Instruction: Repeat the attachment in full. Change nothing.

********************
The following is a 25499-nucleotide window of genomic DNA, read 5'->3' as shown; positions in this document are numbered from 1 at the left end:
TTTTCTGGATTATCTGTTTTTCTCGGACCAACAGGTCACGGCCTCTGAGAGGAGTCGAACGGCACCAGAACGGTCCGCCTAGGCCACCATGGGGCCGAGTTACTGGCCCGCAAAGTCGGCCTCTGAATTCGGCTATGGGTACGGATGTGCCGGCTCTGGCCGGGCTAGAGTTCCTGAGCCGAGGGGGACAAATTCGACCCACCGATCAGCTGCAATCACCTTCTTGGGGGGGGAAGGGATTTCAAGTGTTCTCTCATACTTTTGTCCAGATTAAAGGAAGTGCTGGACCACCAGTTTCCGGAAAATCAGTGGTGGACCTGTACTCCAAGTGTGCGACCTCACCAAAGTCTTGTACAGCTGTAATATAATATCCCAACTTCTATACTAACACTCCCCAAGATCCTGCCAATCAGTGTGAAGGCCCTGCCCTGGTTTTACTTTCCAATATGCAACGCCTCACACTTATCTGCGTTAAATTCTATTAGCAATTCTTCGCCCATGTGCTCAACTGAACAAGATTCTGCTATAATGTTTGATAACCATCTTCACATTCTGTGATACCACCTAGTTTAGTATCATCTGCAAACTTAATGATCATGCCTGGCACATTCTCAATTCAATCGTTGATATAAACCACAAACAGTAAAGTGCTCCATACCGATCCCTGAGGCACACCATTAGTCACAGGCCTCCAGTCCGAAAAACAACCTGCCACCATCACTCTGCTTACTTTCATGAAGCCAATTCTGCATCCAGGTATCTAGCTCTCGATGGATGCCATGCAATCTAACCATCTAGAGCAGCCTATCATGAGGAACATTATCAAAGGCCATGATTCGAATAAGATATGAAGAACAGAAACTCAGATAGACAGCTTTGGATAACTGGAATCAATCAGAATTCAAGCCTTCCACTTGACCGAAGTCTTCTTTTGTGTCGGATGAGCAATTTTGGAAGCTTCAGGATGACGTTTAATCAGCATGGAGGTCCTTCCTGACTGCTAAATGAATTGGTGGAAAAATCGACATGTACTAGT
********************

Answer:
The following is a 25499-nucleotide window of genomic DNA, read 5'->3' as shown; positions in this document are numbered from 1 at the left end:
TTTTCTGGATTATCTGTTTTTCTCGGACCAACAGGTCACGGCCTCTGAGAGGAGTCGAACGGCACCAGAACGGTCCGCCTAGGCCACCATGGGGCCGAGTTACTGGCCCGCAAAGTCGGCCTCTGAATTCGGCTATGGGTACGGATGTGCCGGCTCTGGCCGGGCTAGAGTTCCTGAGCCGAGGGGGACAAATTCGACCCACCGATCAGCTGCAATCACCTTCTTGGGGGGGGAAGGGATTTCAAGTGTTCTCTCATACTTTTGTCCAGATTAAAGGAAGTGCTGGACCACCAGTTTCCGGAAAATCAGTGGTGGACCTGTACTCCAAGTGTGCGACCTCACCAAAGTCTTGTACAGCTGTAATATAATATCCCAACTTCTATACTAACACTCCCCAAGATCCTGCCAATCAGTGTGAAGGCCCTGCCCTGGTTTTACTTTCCAATATGCAACGCCTCACACTTATCTGCGTTAAATTCTATTAGCAATTCTTCGCCCATGTGCTCAACTGAACAAGATTCTGCTATAATGTTTGATAACCATCTTCACATTCTGTGATACCACCTAGTTTAGTATCATCTGCAAACTTAATGATCATGCCTGGCACATTCTCAATTCAATCGTTGATATAAACCACAAACAGTAAAGTGCTCCATACCGATCCCTGAGGCACACCATTAGTCACAGGCCTCCAGTCCGAAAAACAACCTGCCACCATCACTCTGCTTACTTTCATGAAGCCAATTCTGCATCCAGGTATCTAGCTCTCGATGGATGCCATGCAATCTAACCATCTAGAGCAGCCTATCATGAGGAACATTATCAAAGGCCATGATTCGAATAAGATATGAAGAACAGAAACTCAGATAGACAGCTTTGGATAACTGGAATCAATCAGAATTCAAGCCTTCCACTTGACCGAAGTCTTCTTTTGTGTCGGATGAGCAATTTTGGAAGCTTCAGGATGACGTTTAATCAGCATGGAGGTCCTTCCTGACTGCTAAATGAATTGGTGGAAAAATCGACATGTACTAGT